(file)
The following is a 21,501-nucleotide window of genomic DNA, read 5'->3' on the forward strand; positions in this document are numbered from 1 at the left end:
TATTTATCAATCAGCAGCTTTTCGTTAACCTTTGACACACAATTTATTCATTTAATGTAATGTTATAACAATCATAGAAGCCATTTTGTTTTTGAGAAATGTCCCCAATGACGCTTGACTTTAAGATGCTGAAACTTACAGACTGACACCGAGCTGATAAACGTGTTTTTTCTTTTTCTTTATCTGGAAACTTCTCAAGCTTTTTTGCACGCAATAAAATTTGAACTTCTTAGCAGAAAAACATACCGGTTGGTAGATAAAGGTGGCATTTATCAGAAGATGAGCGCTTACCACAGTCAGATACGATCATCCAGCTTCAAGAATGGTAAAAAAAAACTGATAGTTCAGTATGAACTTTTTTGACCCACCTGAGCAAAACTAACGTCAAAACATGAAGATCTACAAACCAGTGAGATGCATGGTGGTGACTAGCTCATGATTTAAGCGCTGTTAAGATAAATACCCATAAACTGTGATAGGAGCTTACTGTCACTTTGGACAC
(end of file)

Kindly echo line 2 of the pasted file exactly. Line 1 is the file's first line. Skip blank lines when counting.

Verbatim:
TATTTATCAATCAGCAGCTTTTCGTTAACCTTTGACACACAATTTATTCATTTAATGTAATGTTATAACAATCATAGAAGCCATTTTGTTTTTGAGAAATGTCCCCAATGACGCTTGACTTTAAGATGCTGAAACTTACAGACTGACACCGAGCTGATAAACGTGTTTTTTCTTTTTCTTTATCTGGAAACTTCTCAAGCTTTTTTGCACGCAATAAAATTTGAACTTCTTAGCAGAAAAACATACCGGTTGGTAGATAAAGGTGGCATTTATCAGAAGATGAGCGCTTACCACAGTCAGATACGATCATCCAGCTTCAAGAATGGTAAAAAAAAACTGATAGTTCAGTATGAACTTTTTTGACCCACCTGAGCAAAACTAACGTCAAAACATGAAGATCTACAAACCAGTGAGATGCATGGTGGTGACTAGCTCATGATTTAAGCGCTGTTAAGATAAATACCCATAAACTGTGATAGGAGCTTACTGTCACTTTGGACAC